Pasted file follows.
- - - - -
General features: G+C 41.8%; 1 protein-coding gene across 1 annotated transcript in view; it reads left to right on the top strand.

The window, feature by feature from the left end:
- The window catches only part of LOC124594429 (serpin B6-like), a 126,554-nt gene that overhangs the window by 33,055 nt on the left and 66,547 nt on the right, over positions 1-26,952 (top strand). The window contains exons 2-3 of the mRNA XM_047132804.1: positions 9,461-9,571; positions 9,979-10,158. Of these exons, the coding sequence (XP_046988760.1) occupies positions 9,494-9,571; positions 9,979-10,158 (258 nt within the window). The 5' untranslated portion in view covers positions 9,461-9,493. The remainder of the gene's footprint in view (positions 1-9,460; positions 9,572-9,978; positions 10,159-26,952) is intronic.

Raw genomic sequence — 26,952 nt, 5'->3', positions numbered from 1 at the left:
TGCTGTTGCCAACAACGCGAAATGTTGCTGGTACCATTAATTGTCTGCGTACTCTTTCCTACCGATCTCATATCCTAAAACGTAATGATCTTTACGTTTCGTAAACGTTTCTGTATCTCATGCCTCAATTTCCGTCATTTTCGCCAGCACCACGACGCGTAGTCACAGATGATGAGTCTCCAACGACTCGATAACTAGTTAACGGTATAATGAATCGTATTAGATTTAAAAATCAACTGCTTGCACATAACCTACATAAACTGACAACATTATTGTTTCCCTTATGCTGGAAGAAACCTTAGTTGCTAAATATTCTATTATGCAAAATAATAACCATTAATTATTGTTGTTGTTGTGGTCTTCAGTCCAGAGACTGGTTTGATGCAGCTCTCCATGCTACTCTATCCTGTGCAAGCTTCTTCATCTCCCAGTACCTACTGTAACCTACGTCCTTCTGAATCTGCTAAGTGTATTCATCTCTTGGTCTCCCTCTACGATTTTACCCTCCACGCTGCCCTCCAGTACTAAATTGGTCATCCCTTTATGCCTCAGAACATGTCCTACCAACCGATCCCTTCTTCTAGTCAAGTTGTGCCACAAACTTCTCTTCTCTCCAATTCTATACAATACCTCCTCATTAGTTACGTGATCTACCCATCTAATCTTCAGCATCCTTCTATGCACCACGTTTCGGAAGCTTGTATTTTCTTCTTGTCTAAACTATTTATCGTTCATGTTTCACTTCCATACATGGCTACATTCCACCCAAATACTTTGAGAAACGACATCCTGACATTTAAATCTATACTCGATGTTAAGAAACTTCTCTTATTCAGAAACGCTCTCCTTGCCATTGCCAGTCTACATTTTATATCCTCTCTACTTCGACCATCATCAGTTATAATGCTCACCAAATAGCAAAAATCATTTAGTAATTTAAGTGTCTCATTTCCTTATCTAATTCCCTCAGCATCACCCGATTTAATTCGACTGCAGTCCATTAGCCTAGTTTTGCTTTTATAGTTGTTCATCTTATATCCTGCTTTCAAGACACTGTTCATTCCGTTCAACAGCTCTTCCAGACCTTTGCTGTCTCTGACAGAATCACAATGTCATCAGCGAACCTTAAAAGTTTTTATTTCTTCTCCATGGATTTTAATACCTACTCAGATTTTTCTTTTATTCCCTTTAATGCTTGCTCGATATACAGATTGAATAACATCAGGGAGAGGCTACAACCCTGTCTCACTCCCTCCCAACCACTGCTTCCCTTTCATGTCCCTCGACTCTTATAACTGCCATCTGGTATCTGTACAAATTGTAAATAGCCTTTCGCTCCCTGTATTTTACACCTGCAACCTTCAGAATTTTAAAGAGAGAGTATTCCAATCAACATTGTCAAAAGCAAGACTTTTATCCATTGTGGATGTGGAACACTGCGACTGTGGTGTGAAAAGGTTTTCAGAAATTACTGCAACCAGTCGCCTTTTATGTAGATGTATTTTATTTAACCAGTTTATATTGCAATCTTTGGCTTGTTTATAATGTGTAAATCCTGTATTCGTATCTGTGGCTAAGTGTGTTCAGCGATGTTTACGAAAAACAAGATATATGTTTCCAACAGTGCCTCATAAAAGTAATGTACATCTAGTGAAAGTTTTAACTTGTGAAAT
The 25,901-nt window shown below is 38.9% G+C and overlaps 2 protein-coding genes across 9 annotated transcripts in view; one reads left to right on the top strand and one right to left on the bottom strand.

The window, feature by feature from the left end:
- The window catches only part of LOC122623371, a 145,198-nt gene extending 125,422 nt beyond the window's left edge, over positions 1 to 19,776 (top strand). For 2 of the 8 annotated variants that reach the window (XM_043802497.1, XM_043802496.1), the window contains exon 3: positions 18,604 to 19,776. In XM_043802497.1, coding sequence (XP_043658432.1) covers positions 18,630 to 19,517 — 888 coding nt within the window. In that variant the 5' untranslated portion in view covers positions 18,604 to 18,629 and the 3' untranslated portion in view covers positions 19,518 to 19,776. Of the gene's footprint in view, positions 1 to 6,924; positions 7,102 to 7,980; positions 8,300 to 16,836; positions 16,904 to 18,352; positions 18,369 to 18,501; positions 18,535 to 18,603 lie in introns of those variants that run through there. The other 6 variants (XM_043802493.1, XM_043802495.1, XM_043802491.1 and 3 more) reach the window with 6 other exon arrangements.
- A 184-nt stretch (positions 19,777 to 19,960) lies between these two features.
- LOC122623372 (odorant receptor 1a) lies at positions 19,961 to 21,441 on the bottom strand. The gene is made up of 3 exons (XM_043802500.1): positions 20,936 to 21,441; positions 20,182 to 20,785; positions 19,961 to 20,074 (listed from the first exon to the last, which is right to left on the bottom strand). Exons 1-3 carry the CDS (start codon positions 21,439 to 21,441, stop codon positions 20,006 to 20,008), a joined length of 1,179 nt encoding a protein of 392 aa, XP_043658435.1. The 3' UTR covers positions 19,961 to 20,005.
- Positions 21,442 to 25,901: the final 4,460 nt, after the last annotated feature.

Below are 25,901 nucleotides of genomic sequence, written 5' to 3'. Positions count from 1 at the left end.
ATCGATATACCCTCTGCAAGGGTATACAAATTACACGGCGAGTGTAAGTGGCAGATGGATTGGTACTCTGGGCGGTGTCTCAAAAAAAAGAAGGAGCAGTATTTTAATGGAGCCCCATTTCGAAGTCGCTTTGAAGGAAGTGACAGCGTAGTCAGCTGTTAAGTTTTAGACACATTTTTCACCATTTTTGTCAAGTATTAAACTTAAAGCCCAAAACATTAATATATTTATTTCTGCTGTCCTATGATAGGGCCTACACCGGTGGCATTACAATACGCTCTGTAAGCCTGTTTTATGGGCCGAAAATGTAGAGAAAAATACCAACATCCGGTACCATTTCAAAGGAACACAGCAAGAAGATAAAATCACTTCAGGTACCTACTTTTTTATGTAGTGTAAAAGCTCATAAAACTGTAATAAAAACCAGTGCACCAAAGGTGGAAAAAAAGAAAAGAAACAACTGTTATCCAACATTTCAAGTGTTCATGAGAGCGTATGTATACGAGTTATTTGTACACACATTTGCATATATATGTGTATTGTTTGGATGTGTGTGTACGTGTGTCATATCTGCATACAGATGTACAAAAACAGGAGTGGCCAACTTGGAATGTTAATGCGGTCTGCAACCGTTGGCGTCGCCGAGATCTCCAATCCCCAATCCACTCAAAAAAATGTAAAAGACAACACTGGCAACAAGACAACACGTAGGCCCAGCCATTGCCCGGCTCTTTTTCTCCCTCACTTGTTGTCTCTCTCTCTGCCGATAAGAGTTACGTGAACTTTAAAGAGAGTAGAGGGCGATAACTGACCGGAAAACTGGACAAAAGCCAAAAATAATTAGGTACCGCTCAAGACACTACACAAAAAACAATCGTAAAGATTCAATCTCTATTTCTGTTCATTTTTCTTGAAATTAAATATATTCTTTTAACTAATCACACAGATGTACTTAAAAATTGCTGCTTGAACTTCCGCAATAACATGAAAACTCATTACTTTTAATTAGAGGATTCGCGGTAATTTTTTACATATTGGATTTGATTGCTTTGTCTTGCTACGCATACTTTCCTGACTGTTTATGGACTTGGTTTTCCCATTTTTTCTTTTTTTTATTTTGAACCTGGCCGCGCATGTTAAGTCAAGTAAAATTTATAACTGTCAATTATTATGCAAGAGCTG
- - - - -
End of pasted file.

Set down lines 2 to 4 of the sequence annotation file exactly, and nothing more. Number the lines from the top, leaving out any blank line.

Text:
The window, feature by feature from the left end:
- The window catches only part of LOC124594429 (serpin B6-like), a 126,554-nt gene that overhangs the window by 33,055 nt on the left and 66,547 nt on the right, over positions 1-26,952 (top strand). The window contains exons 2-3 of the mRNA XM_047132804.1: positions 9,461-9,571; positions 9,979-10,158. Of these exons, the coding sequence (XP_046988760.1) occupies positions 9,494-9,571; positions 9,979-10,158 (258 nt within the window). The 5' untranslated portion in view covers positions 9,461-9,493. The remainder of the gene's footprint in view (positions 1-9,460; positions 9,572-9,978; positions 10,159-26,952) is intronic.

Raw genomic sequence — 26,952 nt, 5'->3', positions numbered from 1 at the left: